Case Study

Connecting to an Ancient Civilization

The Metropolitan Museum of Art used 3D printing to create exhibition models

For the Metropolitan Museum of Art’s exhibition, “Ancient Egypt Transformed: The Middle Kingdom,” on view at the New York museum through Jan. 24, 2016, exhibit planners decided to reconstruct the pyramid complex of King Senwosret III in both a virtual and physical model.

The physical 1:150-scaled model of the site is based on a 3D virtual model that was produced first, and modelled after 3D-printed prototype parts that were created by Protolabs. For perspective, the main pyramid of the original complex was more than 62 metres high. In the scaled model, it is just under half a metre. This scale model of the pyramid site is displayed in the exhibition’s galleries alongside the show’s 230 objects. These works of art range in size from monumental stone sculptures to delicate jewellery, assembled from more than 30 international collections, with about a third from the Met itself.

The model is intended to help bring this important Middle Kingdom era to life for visitors to the exhibition, says Ronald Street, the museum’s senior manager of 3D imaging, moulding, and prototypes, who has been with the Met for more than three decades. The result of the physical model? “Remarkable,” Street says in a recent museum blog post. “The overall image of the finished model in its two forms—virtual and physical—can be considered a true-to-life reconstruction of the builders’ original vision,” as it was in ancient Egypt, around 1870 B.C.


Metropolitan Museum of Art 3D-printed pyramids.
The scale model of the pyramid site is displayed in the MMA galleries as a part of the exhibition “Ancient Egypt Transformed: The Middle Kingdom.”

A Creative Challenge

So, how did Street and his museum colleagues get to that “remarkable” result? More than 20 years ago, the Metropolitan Museum began excavating and studying the site of King Senwosret III in Egypt, located in what is now modern Dahshur, the site of several pyramids, about 25 miles south of Cairo.

It should be noted that other excavations and archaeological studies by the museum’s archaeologists have occurred for decades at other Egyptian sites. The Met’s Department of Egyptian Art began in 1906.

In 2014, the museum began planning and developing the concept for an exhibition based on the archaeological evidence from the King Senwosret site, and the idea for the models emerged.

A 3D CAD model was the first step. Computer modelling was developed and refined over the course of a year, according to Street, resulting in the creation of a NURBS-based wire-frame virtual model of the archaeological site in a 1:1 scale. This 3D virtual model provides the opportunity for visualising the entire, full-scale pyramid complex as it was nearly 4,000 years ago.


A Traditional (and Digital) Solution

Translating the CAD model into a physical, 1:150-scaled model was the next step. This stage would eventually be accomplished through the use of traditional sculpting, modelmaking, mould-making, casting, carpentry, and faux painting. But, before those traditional methods were deployed, and concurrently with those traditional techniques, Street also used more modern and digital methods of fabrication, specifically 3D printing. This additive manufacturing process served as Street’s prototyping phase that helped replicate the unique parts of the model.

As Street observes, the creation of the physical model was an intriguing blend that required him to move “from traditional artist to digital artist, adding modern computer and fabrication techniques on top of traditional techniques.” This process fits well for Street, who began his art career as a ceramicist and studio glass blower, and is also known internationally as one of the first museum practitioners to adopt and incorporate into his work digital techniques such as 3D scanning.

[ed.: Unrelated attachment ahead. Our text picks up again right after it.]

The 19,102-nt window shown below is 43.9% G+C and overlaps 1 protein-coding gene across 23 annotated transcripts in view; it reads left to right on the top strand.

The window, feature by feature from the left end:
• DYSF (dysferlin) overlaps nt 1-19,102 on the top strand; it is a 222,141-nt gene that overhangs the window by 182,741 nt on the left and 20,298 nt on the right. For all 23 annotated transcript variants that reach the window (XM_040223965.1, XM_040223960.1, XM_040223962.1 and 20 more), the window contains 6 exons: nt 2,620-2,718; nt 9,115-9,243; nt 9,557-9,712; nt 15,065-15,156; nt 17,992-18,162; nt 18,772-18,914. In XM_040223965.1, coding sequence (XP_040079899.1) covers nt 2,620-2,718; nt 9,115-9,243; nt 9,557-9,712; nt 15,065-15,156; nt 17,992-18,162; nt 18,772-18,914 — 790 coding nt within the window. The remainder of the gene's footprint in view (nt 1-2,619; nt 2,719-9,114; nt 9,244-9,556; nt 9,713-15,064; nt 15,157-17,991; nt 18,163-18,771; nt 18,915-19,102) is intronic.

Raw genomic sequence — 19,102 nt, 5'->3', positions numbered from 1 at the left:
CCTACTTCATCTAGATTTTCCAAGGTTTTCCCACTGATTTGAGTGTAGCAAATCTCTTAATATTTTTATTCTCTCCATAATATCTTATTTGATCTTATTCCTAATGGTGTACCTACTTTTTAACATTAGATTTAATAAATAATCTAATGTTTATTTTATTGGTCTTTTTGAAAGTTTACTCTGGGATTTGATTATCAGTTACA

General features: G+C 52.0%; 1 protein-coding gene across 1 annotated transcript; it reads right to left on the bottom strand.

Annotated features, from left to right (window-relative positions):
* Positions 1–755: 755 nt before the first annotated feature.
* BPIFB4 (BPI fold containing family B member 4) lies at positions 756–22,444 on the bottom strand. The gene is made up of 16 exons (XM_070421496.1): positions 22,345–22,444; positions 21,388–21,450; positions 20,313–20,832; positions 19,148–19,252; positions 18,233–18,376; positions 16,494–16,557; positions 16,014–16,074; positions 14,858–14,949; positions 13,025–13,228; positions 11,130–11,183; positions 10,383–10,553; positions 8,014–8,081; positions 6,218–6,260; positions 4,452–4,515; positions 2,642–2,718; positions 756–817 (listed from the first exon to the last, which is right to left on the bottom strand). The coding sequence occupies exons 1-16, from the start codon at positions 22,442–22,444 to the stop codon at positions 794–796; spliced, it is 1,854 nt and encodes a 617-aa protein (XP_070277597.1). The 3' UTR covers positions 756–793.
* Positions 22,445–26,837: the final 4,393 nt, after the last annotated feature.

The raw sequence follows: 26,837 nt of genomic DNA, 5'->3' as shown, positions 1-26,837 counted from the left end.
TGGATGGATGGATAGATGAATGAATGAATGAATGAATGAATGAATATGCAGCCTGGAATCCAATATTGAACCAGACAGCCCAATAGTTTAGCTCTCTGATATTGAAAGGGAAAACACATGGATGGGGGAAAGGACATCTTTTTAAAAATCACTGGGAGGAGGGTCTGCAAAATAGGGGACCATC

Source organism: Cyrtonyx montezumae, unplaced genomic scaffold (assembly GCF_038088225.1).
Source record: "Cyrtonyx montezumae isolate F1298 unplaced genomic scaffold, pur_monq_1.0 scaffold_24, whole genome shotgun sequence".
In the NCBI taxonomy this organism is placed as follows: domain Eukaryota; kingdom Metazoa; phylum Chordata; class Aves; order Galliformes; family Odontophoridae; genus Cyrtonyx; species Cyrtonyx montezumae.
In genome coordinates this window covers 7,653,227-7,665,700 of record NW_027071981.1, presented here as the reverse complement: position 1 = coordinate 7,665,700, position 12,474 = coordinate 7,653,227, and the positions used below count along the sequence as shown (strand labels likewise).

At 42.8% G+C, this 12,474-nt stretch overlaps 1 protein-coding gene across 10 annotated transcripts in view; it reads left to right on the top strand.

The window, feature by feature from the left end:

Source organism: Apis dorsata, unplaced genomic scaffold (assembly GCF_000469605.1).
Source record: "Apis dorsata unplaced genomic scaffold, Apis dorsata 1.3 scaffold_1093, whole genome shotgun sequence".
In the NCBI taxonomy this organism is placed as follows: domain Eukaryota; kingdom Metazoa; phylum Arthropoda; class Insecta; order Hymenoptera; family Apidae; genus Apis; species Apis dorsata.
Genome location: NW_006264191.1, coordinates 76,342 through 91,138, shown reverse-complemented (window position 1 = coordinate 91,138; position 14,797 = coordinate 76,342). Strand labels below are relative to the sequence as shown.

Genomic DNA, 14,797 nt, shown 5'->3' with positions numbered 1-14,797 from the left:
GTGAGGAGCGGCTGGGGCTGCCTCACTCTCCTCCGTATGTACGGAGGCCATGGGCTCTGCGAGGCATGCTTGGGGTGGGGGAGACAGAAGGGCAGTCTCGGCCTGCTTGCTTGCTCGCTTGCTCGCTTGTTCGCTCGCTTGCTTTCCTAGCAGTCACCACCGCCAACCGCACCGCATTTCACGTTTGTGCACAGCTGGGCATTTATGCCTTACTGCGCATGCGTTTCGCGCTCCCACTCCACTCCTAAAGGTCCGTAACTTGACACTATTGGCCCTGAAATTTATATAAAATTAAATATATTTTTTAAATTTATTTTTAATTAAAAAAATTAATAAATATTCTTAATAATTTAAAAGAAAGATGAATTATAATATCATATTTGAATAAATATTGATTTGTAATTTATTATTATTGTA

He chose Protolabs’ industrial 3D printing services for several prototype iterations. These prototypes would help bridge the 3D virtual models into the final physical models, which, essentially, are moulded-cast epoxy models based on the 3D prototypes. The prototypes themselves, using the additive manufacturing process of stereolithography (SL), were made of an ABS-like thermoplastic.

Street says that as he worked through those several iterations in the prototyping phase, he was especially pleased with Protolabs’ speed—getting parts back in days rather than weeks or longer—and the prototype parts’ level of detail. “It enabled us to get our parts back quickly. It would have been far more difficult to build the piece by hand than it was to model it in the computer and extract the parts I needed.”

“The detail of the 3D-printed part—it would have been very difficult to achieve that type of exacting geometry without the use of 3D printing.”
Stereolithography produces fine details with ABS-like thermoplastic material.
A CAD model of the pyramid was initially created as an .STL file (left), then built in SL out of a white ABS-like thermoplastic material (right).

The level of detail of the prototype parts was especially beneficial, Street says. “The detail of the 3D-printed part—it would have been very difficult to achieve that type of exacting geometry without the use of 3D printing.” Protolabs’ stereolithography (SL) process is especially suited for these types of projects that call for small parts with complex geometries and precise patterns.


A Model Outcome

The virtual and physical models, Street says, provide an important aid “in interpreting and visualising the evidence which has been known from traditional means of reporting it in 2D drawings and excavation reports.”

Ultimately, the benefit for visitors of viewing the model within “Ancient Egypt Transformed: The Middle Kingdom,” is significant, Street says. “The model especially brings to life the beauty and complexity of this pyramid complex for visitors.”